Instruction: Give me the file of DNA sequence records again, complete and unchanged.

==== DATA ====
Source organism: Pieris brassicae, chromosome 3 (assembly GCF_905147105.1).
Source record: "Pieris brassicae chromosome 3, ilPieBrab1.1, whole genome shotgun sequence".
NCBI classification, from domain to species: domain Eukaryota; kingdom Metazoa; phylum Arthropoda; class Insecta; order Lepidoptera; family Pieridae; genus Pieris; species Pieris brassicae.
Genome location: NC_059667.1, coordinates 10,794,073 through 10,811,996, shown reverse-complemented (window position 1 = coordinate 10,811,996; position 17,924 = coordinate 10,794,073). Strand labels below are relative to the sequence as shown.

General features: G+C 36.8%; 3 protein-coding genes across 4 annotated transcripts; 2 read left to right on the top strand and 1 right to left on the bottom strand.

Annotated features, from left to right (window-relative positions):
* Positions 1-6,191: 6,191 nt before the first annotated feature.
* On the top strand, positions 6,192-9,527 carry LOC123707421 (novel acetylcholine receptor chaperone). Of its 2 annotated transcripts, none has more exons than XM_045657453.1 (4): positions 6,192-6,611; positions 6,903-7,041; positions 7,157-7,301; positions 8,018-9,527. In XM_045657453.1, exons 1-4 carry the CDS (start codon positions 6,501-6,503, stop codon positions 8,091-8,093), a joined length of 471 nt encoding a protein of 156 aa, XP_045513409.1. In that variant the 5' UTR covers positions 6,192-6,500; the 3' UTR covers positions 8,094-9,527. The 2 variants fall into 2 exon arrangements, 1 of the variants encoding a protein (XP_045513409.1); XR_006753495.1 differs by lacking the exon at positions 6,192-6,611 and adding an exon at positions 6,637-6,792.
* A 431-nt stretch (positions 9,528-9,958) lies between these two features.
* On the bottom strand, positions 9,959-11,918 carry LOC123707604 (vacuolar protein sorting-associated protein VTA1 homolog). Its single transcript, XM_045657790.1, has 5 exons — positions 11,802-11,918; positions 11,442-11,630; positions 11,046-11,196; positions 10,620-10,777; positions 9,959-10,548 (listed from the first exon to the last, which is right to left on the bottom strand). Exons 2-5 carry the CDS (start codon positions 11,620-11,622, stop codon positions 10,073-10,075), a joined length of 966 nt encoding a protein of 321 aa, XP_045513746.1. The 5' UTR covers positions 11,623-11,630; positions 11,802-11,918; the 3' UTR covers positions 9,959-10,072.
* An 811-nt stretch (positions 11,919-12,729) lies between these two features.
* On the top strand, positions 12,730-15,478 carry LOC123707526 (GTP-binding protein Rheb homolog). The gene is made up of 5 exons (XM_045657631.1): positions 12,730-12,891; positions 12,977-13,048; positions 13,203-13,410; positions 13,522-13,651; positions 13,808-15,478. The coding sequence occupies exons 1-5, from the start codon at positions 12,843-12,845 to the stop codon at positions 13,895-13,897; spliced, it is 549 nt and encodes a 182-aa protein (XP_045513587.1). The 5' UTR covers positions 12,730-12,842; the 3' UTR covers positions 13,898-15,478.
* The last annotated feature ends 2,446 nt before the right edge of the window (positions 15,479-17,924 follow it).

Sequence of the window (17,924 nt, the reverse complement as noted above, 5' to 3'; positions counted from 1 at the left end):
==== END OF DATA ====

Source organism: Pieris brassicae, chromosome 3 (assembly GCF_905147105.1).
Source record: "Pieris brassicae chromosome 3, ilPieBrab1.1, whole genome shotgun sequence".
NCBI classification, from domain to species: domain Eukaryota; kingdom Metazoa; phylum Arthropoda; class Insecta; order Lepidoptera; family Pieridae; genus Pieris; species Pieris brassicae.
Genome location: NC_059667.1, coordinates 10,794,073 through 10,811,996, shown reverse-complemented (window position 1 = coordinate 10,811,996; position 17,924 = coordinate 10,794,073). Strand labels below are relative to the sequence as shown.

General features: G+C 36.8%; 3 protein-coding genes across 4 annotated transcripts; 2 read left to right on the top strand and 1 right to left on the bottom strand.

Annotated features, from left to right (window-relative positions):
* Positions 1-6,191: 6,191 nt before the first annotated feature.
* On the top strand, positions 6,192-9,527 carry LOC123707421 (novel acetylcholine receptor chaperone). Of its 2 annotated transcripts, none has more exons than XM_045657453.1 (4): positions 6,192-6,611; positions 6,903-7,041; positions 7,157-7,301; positions 8,018-9,527. In XM_045657453.1, exons 1-4 carry the CDS (start codon positions 6,501-6,503, stop codon positions 8,091-8,093), a joined length of 471 nt encoding a protein of 156 aa, XP_045513409.1. In that variant the 5' UTR covers positions 6,192-6,500; the 3' UTR covers positions 8,094-9,527. The 2 variants fall into 2 exon arrangements, 1 of the variants encoding a protein (XP_045513409.1); XR_006753495.1 differs by lacking the exon at positions 6,192-6,611 and adding an exon at positions 6,637-6,792.
* A 431-nt stretch (positions 9,528-9,958) lies between these two features.
* On the bottom strand, positions 9,959-11,918 carry LOC123707604 (vacuolar protein sorting-associated protein VTA1 homolog). Its single transcript, XM_045657790.1, has 5 exons — positions 11,802-11,918; positions 11,442-11,630; positions 11,046-11,196; positions 10,620-10,777; positions 9,959-10,548 (listed from the first exon to the last, which is right to left on the bottom strand). Exons 2-5 carry the CDS (start codon positions 11,620-11,622, stop codon positions 10,073-10,075), a joined length of 966 nt encoding a protein of 321 aa, XP_045513746.1. The 5' UTR covers positions 11,623-11,630; positions 11,802-11,918; the 3' UTR covers positions 9,959-10,072.
* An 811-nt stretch (positions 11,919-12,729) lies between these two features.
* On the top strand, positions 12,730-15,478 carry LOC123707526 (GTP-binding protein Rheb homolog). The gene is made up of 5 exons (XM_045657631.1): positions 12,730-12,891; positions 12,977-13,048; positions 13,203-13,410; positions 13,522-13,651; positions 13,808-15,478. The coding sequence occupies exons 1-5, from the start codon at positions 12,843-12,845 to the stop codon at positions 13,895-13,897; spliced, it is 549 nt and encodes a 182-aa protein (XP_045513587.1). The 5' UTR covers positions 12,730-12,842; the 3' UTR covers positions 13,898-15,478.
* The last annotated feature ends 2,446 nt before the right edge of the window (positions 15,479-17,924 follow it).

Sequence of the window (17,924 nt, the reverse complement as noted above, 5' to 3'; positions counted from 1 at the left end):